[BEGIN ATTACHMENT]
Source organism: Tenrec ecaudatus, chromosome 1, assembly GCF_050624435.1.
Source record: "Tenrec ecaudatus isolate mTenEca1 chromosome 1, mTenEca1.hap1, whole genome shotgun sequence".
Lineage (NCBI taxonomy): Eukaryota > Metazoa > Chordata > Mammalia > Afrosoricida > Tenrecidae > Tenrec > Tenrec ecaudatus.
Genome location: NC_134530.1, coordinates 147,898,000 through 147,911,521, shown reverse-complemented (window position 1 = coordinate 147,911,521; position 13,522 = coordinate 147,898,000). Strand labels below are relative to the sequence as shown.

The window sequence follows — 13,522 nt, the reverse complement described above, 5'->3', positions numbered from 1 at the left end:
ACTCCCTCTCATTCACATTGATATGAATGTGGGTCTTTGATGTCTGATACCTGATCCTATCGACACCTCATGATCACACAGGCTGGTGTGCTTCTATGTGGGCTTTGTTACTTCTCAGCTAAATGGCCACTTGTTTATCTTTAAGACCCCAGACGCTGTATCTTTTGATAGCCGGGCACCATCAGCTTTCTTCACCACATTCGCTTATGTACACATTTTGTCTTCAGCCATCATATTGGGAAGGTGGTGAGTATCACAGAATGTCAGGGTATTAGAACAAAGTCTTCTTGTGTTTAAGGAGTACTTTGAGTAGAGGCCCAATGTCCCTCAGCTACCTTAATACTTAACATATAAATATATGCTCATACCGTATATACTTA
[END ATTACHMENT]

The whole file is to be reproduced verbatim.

Source organism: Tenrec ecaudatus, chromosome 1, assembly GCF_050624435.1.
Source record: "Tenrec ecaudatus isolate mTenEca1 chromosome 1, mTenEca1.hap1, whole genome shotgun sequence".
Lineage (NCBI taxonomy): Eukaryota > Metazoa > Chordata > Mammalia > Afrosoricida > Tenrecidae > Tenrec > Tenrec ecaudatus.
Genome location: NC_134530.1, coordinates 147,898,000 through 147,911,521, shown reverse-complemented (window position 1 = coordinate 147,911,521; position 13,522 = coordinate 147,898,000). Strand labels below are relative to the sequence as shown.

The window sequence follows — 13,522 nt, the reverse complement described above, 5'->3', positions numbered from 1 at the left end:
ACTCCCTCTCATTCACATTGATATGAATGTGGGTCTTTGATGTCTGATACCTGATCCTATCGACACCTCATGATCACACAGGCTGGTGTGCTTCTATGTGGGCTTTGTTACTTCTCAGCTAAATGGCCACTTGTTTATCTTTAAGACCCCAGACGCTGTATCTTTTGATAGCCGGGCACCATCAGCTTTCTTCACCACATTCGCTTATGTACACATTTTGTCTTCAGCCATCATATTGGGAAGGTGGTGAGTATCACAGAATGTCAGGGTATTAGAACAAAGTCTTCTTGTGTTTAAGGAGTACTTTGAGTAGAGGCCCAATGTCCCTCAGCTACCTTAATACTTAACATATAAATATATGCTCATACCGTATATACTTA